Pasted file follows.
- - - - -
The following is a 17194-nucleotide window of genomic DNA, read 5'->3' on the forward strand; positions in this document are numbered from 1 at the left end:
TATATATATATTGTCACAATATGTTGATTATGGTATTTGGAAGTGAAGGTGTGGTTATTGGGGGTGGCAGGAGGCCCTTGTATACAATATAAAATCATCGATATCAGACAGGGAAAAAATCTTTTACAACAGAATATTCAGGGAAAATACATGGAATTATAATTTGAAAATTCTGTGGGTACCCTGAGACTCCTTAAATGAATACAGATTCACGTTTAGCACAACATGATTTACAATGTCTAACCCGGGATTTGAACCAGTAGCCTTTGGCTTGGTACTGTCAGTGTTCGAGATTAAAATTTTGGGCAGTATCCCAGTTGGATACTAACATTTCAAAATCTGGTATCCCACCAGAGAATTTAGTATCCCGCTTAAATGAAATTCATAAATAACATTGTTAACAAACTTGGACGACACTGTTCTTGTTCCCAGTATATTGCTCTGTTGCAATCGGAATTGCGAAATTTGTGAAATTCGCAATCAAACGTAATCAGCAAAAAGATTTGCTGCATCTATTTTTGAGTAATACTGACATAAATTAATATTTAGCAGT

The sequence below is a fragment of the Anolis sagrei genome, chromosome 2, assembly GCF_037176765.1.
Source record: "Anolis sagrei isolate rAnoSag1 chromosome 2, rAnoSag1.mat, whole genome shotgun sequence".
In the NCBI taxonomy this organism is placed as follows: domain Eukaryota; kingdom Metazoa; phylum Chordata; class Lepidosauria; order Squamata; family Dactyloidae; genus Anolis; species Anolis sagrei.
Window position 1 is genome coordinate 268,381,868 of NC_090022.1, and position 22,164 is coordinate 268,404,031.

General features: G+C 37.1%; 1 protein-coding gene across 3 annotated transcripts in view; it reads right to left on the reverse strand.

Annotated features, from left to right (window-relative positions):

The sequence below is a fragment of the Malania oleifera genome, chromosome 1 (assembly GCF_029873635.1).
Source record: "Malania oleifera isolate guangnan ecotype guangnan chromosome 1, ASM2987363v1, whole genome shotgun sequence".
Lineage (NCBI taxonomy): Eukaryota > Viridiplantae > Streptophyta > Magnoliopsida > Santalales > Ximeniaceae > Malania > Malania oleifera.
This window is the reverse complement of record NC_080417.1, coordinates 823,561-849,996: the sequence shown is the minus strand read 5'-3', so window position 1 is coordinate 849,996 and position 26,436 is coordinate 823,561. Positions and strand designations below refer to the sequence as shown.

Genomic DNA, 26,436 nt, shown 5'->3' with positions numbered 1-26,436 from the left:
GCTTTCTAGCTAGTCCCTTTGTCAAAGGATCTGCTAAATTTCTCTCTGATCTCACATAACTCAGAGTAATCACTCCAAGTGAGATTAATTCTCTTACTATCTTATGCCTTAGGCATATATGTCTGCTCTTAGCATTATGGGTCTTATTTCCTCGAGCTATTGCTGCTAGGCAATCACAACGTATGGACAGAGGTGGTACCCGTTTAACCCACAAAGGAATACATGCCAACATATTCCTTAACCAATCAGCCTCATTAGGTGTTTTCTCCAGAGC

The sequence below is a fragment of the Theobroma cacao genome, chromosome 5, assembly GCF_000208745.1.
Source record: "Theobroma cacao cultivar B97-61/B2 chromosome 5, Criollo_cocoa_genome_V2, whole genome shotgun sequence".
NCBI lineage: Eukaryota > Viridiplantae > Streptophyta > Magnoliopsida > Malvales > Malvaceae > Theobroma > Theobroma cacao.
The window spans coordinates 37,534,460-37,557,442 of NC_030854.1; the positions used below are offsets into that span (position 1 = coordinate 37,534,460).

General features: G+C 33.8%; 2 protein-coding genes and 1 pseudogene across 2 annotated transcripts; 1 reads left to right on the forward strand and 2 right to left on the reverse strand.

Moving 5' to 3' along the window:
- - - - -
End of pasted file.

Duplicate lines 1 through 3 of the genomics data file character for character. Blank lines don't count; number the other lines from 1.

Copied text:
The following is a 17194-nucleotide window of genomic DNA, read 5'->3' on the forward strand; positions in this document are numbered from 1 at the left end:
TATATATATATTGTCACAATATGTTGATTATGGTATTTGGAAGTGAAGGTGTGGTTATTGGGGGTGGCAGGAGGCCCTTGTATACAATATAAAATCATCGATATCAGACAGGGAAAAAATCTTTTACAACAGAATATTCAGGGAAAATACATGGAATTATAATTTGAAAATTCTGTGGGTACCCTGAGACTCCTTAAATGAATACAGATTCACGTTTAGCACAACATGATTTACAATGTCTAACCCGGGATTTGAACCAGTAGCCTTTGGCTTGGTACTGTCAGTGTTCGAGATTAAAATTTTGGGCAGTATCCCAGTTGGATACTAACATTTCAAAATCTGGTATCCCACCAGAGAATTTAGTATCCCGCTTAAATGAAATTCATAAATAACATTGTTAACAAACTTGGACGACACTGTTCTTGTTCCCAGTATATTGCTCTGTTGCAATCGGAATTGCGAAATTTGTGAAATTCGCAATCAAACGTAATCAGCAAAAAGATTTGCTGCATCTATTTTTGAGTAATACTGACATAAATTAATATTTAGCAGT

The sequence below is a fragment of the Anolis sagrei genome, chromosome 2, assembly GCF_037176765.1.